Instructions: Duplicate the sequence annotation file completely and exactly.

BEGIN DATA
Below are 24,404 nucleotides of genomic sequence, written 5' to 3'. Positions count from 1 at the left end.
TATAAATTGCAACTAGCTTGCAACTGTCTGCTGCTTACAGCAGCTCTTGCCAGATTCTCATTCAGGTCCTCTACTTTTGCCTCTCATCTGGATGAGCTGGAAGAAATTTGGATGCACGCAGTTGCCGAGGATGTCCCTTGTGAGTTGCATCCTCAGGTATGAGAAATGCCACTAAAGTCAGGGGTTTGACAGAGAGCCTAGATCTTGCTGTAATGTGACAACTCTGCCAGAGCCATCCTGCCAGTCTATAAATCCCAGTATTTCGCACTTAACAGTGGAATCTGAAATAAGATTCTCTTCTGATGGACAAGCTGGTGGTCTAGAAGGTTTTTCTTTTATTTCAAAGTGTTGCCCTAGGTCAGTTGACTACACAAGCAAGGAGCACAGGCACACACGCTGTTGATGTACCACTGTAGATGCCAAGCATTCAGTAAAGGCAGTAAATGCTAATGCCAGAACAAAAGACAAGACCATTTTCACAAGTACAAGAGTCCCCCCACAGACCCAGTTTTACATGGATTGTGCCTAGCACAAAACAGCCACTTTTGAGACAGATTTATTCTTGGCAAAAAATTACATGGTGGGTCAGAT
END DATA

Below are 24,404 nucleotides of genomic sequence, written 5' to 3'. Positions count from 1 at the left end.
TATAAATTGCAACTAGCTTGCAACTGTCTGCTGCTTACAGCAGCTCTTGCCAGATTCTCATTCAGGTCCTCTACTTTTGCCTCTCATCTGGATGAGCTGGAAGAAATTTGGATGCACGCAGTTGCCGAGGATGTCCCTTGTGAGTTGCATCCTCAGGTATGAGAAATGCCACTAAAGTCAGGGGTTTGACAGAGAGCCTAGATCTTGCTGTAATGTGACAACTCTGCCAGAGCCATCCTGCCAGTCTATAAATCCCAGTATTTCGCACTTAACAGTGGAATCTGAAATAAGATTCTCTTCTGATGGACAAGCTGGTGGTCTAGAAGGTTTTTCTTTTATTTCAAAGTGTTGCCCTAGGTCAGTTGACTACACAAGCAAGGAGCACAGGCACACACGCTGTTGATGTACCACTGTAGATGCCAAGCATTCAGTAAAGGCAGTAAATGCTAATGCCAGAACAAAAGACAAGACCATTTTCACAAGTACAAGAGTCCCCCCACAGACCCAGTTTTACATGGATTGTGCCTAGCACAAAACAGCCACTTTTGAGACAGATTTATTCTTGGCAAAAAATTACATGGTGGGTCAGAT